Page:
|By Petermarc on Tuesday, November 20, 2001 - 02:16 pm: Edit|
i think it's the brits that are the source of the bad ads...if not for green bohemia, hills would be an eastern european curiosity...and, sad to say, most of us would not be here...
|By Verawench on Tuesday, November 20, 2001 - 11:11 am: Edit|
I wonder if there are any Czech laws against false advertising...
Seriously, isn't anybody else getting tired of JUST groaning and snarling at their bullshit campaign?
|By Cheri on Tuesday, November 20, 2001 - 11:00 am: Edit|
L'absinthe rend fou!!!!!!!!!!!!!!!!!!!!!!!!!ACCCCCCCCCCCCCCCCCCCCCCCCCCCCCCCCCCCCCKKKKKKKKKKKKKKKKKKKKKKKKKK!!!!!!!!!!!
|By Heiko on Tuesday, November 20, 2001 - 10:21 am: Edit|
They used to call it Ulex Absinth, but then they can't have it classified as a bitter, so the Absinth had to make way to "Ordinaire"
|By Heiko on Tuesday, November 20, 2001 - 10:20 am: Edit|
Oh well, no big deal - Ulex Ordinaire "strong" is indeed allowed to contain up to 35mg/kg thujone because it's classified as a "bitter". And that says it all. It's bitter.
I haven't tried it and I don't regret...
|By Chevalier on Tuesday, November 20, 2001 - 09:14 am: Edit|
Relax, Doc: In Ulex's case, "ordinaire" means mediocre.
|By Dr_Ordinaire on Tuesday, November 20, 2001 - 09:09 am: Edit|
"Ulex Absinthe Ordinaire"? ORDINAIRE????
Anybody can recommend a good lawyer?
|By Chevalier on Tuesday, November 20, 2001 - 09:02 am: Edit|
And here's another dysfunctional absinthe, now making the rounds on eBay:
"You'll not found any other Absinth with so much Thujon.( 10 mg was the most i've ever seen before. This Ulex-Absinthe has 30mg!! This IS the real stuff of legends ... This is difficult to aquire, and therefore the bidding starts at £30. (A 0,7liter bottle, 70% 30mg Thujon). I have sought only what is REAL ABSINTHE, and filtered out the rest, so you dont have to waste your time and money, as well as other international hassles.
Experience the legendary tonic called 'Absinthe' this bottle is a very high quality bottle called "Ulex Absinthe Ordinaire", and it is from the original recipe, and has a very strong "absinthe effect" as well as a delicious flavour ..."
|By Heiko on Tuesday, November 20, 2001 - 08:59 am: Edit|
Blooming imagination these guys have over there in Czechia ;-)
But it reminds me of a nice anecdote: back in the 60's (I was told, obviously) my grandma used to put miniature schnapps bottles on the garbage cans for the guys from the garbage collection. When more and more Turkish men started working there, she wondered why still all of the bottles were empty every time they had emptied the cans. She then asked one of them once if he was allowed to drink alcohol. He replied: "Allah great, but Allah far away!" waving his hand in the opposite direction ;-)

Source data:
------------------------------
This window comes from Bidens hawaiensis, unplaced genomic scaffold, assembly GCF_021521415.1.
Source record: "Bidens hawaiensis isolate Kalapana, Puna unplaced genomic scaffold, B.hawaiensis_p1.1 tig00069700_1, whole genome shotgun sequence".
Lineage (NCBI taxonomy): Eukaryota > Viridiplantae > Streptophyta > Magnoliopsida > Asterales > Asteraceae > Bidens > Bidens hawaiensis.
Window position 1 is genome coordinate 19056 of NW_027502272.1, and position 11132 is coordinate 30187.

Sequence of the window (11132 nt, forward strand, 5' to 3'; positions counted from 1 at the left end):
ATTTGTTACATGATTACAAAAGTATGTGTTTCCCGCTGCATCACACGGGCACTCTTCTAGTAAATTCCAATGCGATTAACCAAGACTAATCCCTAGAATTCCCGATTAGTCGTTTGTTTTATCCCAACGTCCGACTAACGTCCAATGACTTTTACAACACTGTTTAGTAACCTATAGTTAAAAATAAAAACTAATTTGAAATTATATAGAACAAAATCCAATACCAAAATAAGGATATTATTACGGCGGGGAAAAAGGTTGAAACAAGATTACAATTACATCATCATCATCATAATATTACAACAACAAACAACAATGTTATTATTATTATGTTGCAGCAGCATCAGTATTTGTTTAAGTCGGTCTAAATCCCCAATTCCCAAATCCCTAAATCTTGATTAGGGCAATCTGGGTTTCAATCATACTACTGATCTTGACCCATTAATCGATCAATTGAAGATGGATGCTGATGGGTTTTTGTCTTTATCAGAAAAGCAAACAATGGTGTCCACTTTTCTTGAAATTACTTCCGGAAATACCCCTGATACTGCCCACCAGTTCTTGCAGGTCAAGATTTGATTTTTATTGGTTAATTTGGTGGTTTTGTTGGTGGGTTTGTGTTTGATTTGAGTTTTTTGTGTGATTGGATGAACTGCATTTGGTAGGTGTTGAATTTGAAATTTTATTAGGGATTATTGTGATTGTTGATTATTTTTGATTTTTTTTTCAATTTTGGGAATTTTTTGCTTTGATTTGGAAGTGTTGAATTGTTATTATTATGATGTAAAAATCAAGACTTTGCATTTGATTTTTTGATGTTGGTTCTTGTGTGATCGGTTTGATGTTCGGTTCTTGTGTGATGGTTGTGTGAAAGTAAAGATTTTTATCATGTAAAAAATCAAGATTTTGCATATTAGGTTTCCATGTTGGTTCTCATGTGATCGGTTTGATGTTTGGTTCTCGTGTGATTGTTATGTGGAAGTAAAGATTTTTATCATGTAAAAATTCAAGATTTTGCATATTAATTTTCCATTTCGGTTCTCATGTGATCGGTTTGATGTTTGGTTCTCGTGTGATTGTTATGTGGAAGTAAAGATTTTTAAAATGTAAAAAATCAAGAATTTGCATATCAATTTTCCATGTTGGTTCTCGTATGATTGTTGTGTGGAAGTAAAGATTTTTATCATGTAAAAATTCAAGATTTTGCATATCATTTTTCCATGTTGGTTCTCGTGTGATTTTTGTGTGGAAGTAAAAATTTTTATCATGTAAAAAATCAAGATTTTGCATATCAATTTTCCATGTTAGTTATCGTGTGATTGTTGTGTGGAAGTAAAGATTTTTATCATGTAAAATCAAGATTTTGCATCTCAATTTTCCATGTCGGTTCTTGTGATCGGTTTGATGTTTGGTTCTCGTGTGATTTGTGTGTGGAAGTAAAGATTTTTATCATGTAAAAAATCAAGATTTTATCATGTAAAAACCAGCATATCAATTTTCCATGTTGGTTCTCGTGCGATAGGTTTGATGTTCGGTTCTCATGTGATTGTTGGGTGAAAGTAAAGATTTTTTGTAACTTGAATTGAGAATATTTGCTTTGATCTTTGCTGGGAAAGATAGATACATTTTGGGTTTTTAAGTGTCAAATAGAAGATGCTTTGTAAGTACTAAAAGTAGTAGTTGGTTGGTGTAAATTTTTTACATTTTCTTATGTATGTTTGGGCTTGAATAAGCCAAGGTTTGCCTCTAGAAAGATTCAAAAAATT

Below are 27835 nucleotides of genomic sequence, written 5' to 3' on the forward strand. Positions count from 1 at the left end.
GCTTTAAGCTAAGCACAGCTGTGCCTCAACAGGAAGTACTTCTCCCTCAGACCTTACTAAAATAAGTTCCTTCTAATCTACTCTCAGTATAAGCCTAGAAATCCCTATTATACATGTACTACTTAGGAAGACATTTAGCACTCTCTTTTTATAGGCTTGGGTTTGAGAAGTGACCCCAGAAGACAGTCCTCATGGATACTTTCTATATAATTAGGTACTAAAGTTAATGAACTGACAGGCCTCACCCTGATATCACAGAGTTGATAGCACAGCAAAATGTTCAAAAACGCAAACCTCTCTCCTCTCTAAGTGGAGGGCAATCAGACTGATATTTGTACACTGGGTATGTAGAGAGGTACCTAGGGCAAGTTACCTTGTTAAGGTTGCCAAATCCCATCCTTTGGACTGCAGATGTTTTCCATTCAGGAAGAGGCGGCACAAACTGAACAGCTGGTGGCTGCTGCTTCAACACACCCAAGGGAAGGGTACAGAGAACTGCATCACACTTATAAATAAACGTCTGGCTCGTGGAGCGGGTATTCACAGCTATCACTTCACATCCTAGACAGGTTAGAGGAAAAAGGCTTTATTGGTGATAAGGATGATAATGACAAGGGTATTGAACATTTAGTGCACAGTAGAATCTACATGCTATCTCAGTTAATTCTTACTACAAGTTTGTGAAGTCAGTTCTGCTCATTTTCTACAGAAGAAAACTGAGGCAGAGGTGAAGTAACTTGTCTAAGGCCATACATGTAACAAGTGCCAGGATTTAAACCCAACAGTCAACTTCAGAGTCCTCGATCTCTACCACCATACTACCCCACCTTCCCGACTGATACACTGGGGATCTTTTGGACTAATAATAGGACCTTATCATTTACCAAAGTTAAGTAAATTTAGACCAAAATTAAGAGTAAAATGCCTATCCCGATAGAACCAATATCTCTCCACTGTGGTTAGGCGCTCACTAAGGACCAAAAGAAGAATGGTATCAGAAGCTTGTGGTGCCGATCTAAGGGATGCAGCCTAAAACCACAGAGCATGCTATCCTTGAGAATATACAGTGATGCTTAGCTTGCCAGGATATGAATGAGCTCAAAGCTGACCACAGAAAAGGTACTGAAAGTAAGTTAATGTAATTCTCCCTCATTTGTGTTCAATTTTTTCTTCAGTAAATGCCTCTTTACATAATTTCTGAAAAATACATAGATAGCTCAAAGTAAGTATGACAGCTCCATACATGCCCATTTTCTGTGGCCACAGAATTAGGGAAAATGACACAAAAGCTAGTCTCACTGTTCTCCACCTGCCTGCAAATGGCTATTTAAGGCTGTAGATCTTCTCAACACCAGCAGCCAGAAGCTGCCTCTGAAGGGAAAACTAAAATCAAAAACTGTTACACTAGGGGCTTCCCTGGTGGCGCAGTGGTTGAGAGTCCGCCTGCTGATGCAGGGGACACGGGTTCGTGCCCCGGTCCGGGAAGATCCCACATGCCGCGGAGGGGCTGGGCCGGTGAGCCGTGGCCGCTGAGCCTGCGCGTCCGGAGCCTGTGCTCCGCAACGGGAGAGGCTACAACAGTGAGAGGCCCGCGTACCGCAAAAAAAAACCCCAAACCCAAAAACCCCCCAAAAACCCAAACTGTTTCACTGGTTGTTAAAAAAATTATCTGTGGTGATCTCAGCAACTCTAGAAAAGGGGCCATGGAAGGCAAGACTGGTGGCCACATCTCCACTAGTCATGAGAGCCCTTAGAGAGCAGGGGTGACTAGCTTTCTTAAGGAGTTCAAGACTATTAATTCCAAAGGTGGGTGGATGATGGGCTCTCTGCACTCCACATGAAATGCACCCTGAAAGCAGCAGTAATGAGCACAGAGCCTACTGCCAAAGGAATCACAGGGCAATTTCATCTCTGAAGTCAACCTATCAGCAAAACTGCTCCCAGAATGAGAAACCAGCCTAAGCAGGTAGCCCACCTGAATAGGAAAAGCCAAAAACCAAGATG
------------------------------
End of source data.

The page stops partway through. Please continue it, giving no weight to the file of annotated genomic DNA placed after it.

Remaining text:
|By Petermarc on Tuesday, November 20, 2001 - 08:59 am: Edit|
more likely, that they were not soldiers...
which seems to be a french specialty, hence, the foreign legion...
|By Chevalier on Tuesday, November 20, 2001 - 08:44 am: Edit|
Ah, but how clever those soldiers were! They managed to convince Allah that they weren't French.
|By Petermarc on Tuesday, November 20, 2001 - 08:42 am: Edit|
also, the french NEVER drink tea with milk...that is an english thing...
|By Petermarc on Tuesday, November 20, 2001 - 08:38 am: Edit|
'fool the eye of allah'
fuck me to tears....
|By Chevalier on Tuesday, November 20, 2001 - 08:34 am: Edit|
From the "Listerine Absinth" website FAQ:
Why is this marvelous, irresistible nectar of oral hygiene called ABSINTH?
The name ABSINTH (properly spelled without a final "e") was coined by Napoleon I. Noting that Marshal Ney, a notoriously toothy inbiber, spent more more time gargling, grinning and giggling than gaining enemy territory, the Emperor ordered Ney to "absent himself" from the battle of Austerlitz. The nonplussed Ney went on to promote the use of herbal mouthwash among the Imperial Guard. Algeria was his final stop ...
|By Oxygenee on Tuesday, November 20, 2001 - 08:00 am: Edit|
From the Hill's website FAQ:
Why does French-style Absinthe cloud when sugar and water are added?
This is due to the French tradition dating back to its colonial wars when French soldiers returning from Algeria popularized Absinth in France. Absinth, drunk by the soldiers and their Muslim allies was made to cloud to fool the Eye of Allah into thinking this intoxicating spirit was really tea with milk, or so the soldiers thought!
Why is Absinth suddenly popular now in the UK?
Absinthe was banned in France and many other countries including the USA because of its so-called hallucinogenic effects on the mind. Hill's Absinth was rediscovered in the Czech Republic in the mid 90's by Bjork and her band, The Sugar Cubes who were there to see where the first sugar cube was invented. They brought Hill's Absinth back to Iceland with them and spread the word to England where some enterprising individuals, known as Green Bohemia started to market Hill's in the UK with much press and success
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